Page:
Includes sea level rise; extreme weather; changes to ecosystems, plants and animals; melting ice and permafrost; ocean wamring; impacts to water resources, agriculture, public health and national security

In the summer of 2007, as oyster growers and hatchery managers in Washington state were experiencing yet another failed oyster harvest, Dr. Richard Feely set off on a research cruise to find out if the seawater itself was the culprit…

Climate scientists discuss what they know about global climate change today, and how they know it.

Carbon dioxide is everywhere: in the air, rising from cracks in the ocean floor, and in your soda can. Now it's showing up in the news! Find out why carbon dioxide is such a hot topic, and why it's going to be around for a long, long time.

Richard Feely discusses new findings about how increased carbon dioxide in the atmosphere is making the oceans more acidic, and how that will affect ocean ecosystems and the marine animals that inhabit them.
 

Richard Feely discusses new findings about how increased carbon dioxide in the atmosphere is making the oceans more acidic, and how that will affect ocean ecosystems and the marine animals that inhabit them.
 

This Webinar examines how the record-setting 2012 drought changed people's perceptions and attitudes on climate change.

State Adaptation Progress Tracker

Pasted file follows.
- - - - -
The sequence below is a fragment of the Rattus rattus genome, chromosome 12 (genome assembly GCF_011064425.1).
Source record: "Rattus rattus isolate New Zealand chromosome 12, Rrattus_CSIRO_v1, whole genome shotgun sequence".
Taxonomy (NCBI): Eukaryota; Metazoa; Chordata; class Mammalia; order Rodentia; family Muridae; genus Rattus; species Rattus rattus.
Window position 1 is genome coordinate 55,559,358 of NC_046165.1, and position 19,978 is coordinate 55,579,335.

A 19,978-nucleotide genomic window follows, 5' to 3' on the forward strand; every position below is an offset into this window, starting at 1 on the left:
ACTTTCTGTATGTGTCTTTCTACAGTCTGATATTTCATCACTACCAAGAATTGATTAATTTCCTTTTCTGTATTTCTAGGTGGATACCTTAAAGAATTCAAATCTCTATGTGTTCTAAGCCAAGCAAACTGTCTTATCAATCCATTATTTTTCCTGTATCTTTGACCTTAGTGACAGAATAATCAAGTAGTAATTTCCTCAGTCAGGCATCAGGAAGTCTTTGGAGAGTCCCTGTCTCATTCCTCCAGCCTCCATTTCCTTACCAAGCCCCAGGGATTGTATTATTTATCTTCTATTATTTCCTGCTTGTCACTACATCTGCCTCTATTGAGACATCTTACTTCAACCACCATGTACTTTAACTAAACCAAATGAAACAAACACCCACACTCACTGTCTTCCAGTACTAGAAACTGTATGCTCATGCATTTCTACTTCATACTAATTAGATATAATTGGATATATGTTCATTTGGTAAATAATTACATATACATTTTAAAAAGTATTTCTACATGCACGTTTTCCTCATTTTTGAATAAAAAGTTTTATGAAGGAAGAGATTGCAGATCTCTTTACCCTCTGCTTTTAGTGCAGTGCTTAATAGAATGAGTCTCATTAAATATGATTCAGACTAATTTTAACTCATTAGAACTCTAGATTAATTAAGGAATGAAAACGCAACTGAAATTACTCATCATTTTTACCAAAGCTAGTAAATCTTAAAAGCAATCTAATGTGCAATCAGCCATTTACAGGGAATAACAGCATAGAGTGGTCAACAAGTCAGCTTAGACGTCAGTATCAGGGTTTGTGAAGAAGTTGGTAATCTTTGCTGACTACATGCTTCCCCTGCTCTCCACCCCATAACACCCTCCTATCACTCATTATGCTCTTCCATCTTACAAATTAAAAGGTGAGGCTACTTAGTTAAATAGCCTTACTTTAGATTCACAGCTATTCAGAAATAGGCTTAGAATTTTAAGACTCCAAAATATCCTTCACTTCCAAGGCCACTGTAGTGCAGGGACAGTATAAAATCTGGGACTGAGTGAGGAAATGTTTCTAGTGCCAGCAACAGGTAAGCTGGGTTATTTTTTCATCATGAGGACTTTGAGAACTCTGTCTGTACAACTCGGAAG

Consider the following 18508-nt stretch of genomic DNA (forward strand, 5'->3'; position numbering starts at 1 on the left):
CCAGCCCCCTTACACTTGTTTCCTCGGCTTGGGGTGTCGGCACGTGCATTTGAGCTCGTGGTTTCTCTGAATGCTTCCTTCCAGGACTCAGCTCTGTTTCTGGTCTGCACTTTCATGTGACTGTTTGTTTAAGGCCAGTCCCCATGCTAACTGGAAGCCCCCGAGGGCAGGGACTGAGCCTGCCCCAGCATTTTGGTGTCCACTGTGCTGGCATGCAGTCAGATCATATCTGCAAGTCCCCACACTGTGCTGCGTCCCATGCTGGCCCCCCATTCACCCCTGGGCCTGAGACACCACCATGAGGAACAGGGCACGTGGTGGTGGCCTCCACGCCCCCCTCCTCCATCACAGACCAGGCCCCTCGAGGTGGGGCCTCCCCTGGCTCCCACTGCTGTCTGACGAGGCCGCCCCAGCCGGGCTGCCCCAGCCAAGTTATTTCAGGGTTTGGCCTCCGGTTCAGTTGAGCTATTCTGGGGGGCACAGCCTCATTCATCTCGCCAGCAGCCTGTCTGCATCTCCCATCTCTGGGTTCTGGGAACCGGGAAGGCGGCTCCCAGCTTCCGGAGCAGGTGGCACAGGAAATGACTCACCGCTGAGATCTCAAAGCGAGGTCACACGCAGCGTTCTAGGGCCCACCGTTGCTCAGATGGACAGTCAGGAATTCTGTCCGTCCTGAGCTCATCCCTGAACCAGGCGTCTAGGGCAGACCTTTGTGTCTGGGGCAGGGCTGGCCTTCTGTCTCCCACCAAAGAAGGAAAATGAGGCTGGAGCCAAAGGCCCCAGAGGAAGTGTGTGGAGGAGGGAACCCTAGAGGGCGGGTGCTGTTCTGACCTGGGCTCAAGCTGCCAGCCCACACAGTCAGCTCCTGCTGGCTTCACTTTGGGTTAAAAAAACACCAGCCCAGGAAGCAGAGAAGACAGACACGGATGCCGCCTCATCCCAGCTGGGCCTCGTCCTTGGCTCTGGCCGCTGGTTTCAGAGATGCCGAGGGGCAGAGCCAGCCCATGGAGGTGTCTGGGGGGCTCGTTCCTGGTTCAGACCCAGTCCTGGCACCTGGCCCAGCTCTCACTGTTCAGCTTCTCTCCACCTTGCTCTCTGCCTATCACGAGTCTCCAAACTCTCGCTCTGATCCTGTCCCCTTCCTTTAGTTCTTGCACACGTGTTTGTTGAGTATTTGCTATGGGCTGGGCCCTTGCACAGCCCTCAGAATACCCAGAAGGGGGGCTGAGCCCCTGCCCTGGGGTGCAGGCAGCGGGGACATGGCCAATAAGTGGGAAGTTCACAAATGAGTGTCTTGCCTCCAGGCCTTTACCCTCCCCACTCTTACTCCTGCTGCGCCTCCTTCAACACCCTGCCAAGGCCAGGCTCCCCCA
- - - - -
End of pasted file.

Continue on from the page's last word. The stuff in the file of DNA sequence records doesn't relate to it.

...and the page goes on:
Georgetown Climate Center's new online tool tracks what steps each state has made towards implementing climate change preparedness plans. Now, anyone will be able to quickly determine how much progress their state is making and decision-makers will be able to learn from innovative examples of actions other states are taking.

Lake Level Viewer: United States Great Lakes

This tool helps users visualize lake level changes that range from six feet above to six feet below historical long-term average water levels in the Great Lakes, along with potential shoreline and coastal impacts.

The University of Maryland is hosting Mpact Week to showcase reseach on the broad theme of disaster resilience.

This Webinar outlines research examining six high-impact weather events in Alaska, from 1974 to 2012.

Speakers: Lauren Zuromski, Hollings Scholar; Rick Thoman, National Weather Service; & John Walsh, ACCAP

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